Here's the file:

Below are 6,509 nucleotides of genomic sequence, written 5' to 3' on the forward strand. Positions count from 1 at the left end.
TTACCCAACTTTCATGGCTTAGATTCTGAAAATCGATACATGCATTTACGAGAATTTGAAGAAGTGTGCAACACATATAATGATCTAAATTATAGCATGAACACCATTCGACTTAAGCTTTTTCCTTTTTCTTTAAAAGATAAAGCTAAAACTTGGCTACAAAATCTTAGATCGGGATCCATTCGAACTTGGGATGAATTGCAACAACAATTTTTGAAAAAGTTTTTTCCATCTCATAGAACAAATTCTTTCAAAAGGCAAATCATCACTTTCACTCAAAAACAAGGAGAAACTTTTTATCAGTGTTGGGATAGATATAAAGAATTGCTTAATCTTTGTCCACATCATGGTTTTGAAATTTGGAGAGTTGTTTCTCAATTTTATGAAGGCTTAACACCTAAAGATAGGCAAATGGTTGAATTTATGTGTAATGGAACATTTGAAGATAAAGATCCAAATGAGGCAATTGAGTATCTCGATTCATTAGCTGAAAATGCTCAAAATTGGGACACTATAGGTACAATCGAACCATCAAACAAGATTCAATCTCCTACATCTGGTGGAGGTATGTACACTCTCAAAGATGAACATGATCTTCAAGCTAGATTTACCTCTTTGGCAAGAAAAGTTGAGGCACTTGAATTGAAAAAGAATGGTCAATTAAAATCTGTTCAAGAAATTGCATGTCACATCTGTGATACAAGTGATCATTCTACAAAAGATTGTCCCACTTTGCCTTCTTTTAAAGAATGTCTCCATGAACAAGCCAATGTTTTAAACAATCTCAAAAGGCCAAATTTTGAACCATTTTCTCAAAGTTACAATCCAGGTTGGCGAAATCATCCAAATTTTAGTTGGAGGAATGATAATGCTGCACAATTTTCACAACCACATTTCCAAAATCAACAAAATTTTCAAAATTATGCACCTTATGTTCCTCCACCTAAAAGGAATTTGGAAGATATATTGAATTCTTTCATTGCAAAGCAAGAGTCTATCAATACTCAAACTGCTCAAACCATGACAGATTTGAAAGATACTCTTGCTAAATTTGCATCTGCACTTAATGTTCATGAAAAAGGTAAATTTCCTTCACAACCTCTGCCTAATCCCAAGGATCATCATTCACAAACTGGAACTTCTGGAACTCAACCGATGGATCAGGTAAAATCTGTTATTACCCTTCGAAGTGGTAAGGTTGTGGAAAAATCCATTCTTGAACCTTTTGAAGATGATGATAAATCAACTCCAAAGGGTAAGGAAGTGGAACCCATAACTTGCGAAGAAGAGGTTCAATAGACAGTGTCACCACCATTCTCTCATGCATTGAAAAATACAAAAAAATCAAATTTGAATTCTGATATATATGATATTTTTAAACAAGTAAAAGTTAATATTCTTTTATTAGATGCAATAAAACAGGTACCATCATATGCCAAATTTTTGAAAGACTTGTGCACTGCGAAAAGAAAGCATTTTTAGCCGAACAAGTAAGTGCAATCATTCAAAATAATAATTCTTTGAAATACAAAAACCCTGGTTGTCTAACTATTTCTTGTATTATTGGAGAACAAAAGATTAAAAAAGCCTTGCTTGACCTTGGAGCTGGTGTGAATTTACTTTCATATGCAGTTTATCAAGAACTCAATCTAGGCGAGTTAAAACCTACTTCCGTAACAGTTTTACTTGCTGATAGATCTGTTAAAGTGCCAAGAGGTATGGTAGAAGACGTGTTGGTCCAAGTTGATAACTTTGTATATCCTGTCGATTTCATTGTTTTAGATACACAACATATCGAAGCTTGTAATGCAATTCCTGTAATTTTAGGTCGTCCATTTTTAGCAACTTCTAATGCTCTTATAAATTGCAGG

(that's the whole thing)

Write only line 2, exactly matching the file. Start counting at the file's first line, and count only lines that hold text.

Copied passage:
TTACCCAACTTTCATGGCTTAGATTCTGAAAATCGATACATGCATTTACGAGAATTTGAAGAAGTGTGCAACACATATAATGATCTAAATTATAGCATGAACACCATTCGACTTAAGCTTTTTCCTTTTTCTTTAAAAGATAAAGCTAAAACTTGGCTACAAAATCTTAGATCGGGATCCATTCGAACTTGGGATGAATTGCAACAACAATTTTTGAAAAAGTTTTTTCCATCTCATAGAACAAATTCTTTCAAAAGGCAAATCATCACTTTCACTCAAAAACAAGGAGAAACTTTTTATCAGTGTTGGGATAGATATAAAGAATTGCTTAATCTTTGTCCACATCATGGTTTTGAAATTTGGAGAGTTGTTTCTCAATTTTATGAAGGCTTAACACCTAAAGATAGGCAAATGGTTGAATTTATGTGTAATGGAACATTTGAAGATAAAGATCCAAATGAGGCAATTGAGTATCTCGATTCATTAGCTGAAAATGCTCAAAATTGGGACACTATAGGTACAATCGAACCATCAAACAAGATTCAATCTCCTACATCTGGTGGAGGTATGTACACTCTCAAAGATGAACATGATCTTCAAGCTAGATTTACCTCTTTGGCAAGAAAAGTTGAGGCACTTGAATTGAAAAAGAATGGTCAATTAAAATCTGTTCAAGAAATTGCATGTCACATCTGTGATACAAGTGATCATTCTACAAAAGATTGTCCCACTTTGCCTTCTTTTAAAGAATGTCTCCATGAACAAGCCAATGTTTTAAACAATCTCAAAAGGCCAAATTTTGAACCATTTTCTCAAAGTTACAATCCAGGTTGGCGAAATCATCCAAATTTTAGTTGGAGGAATGATAATGCTGCACAATTTTCACAACCACATTTCCAAAATCAACAAAATTTTCAAAATTATGCACCTTATGTTCCTCCACCTAAAAGGAATTTGGAAGATATATTGAATTCTTTCATTGCAAAGCAAGAGTCTATCAATACTCAAACTGCTCAAACCATGACAGATTTGAAAGATACTCTTGCTAAATTTGCATCTGCACTTAATGTTCATGAAAAAGGTAAATTTCCTTCACAACCTCTGCCTAATCCCAAGGATCATCATTCACAAACTGGAACTTCTGGAACTCAACCGATGGATCAGGTAAAATCTGTTATTACCCTTCGAAGTGGTAAGGTTGTGGAAAAATCCATTCTTGAACCTTTTGAAGATGATGATAAATCAACTCCAAAGGGTAAGGAAGTGGAACCCATAACTTGCGAAGAAGAGGTTCAATAGACAGTGTCACCACCATTCTCTCATGCATTGAAAAATACAAAAAAATCAAATTTGAATTCTGATATATATGATATTTTTAAACAAGTAAAAGTTAATATTCTTTTATTAGATGCAATAAAACAGGTACCATCATATGCCAAATTTTTGAAAGACTTGTGCACTGCGAAAAGAAAGCATTTTTAGCCGAACAAGTAAGTGCAATCATTCAAAATAATAATTCTTTGAAATACAAAAACCCTGGTTGTCTAACTATTTCTTGTATTATTGGAGAACAAAAGATTAAAAAAGCCTTGCTTGACCTTGGAGCTGGTGTGAATTTACTTTCATATGCAGTTTATCAAGAACTCAATCTAGGCGAGTTAAAACCTACTTCCGTAACAGTTTTACTTGCTGATAGATCTGTTAAAGTGCCAAGAGGTATGGTAGAAGACGTGTTGGTCCAAGTTGATAACTTTGTATATCCTGTCGATTTCATTGTTTTAGATACACAACATATCGAAGCTTGTAATGCAATTCCTGTAATTTTAGGTCGTCCATTTTTAGCAACTTCTAATGCTCTTATAAATTGCAGG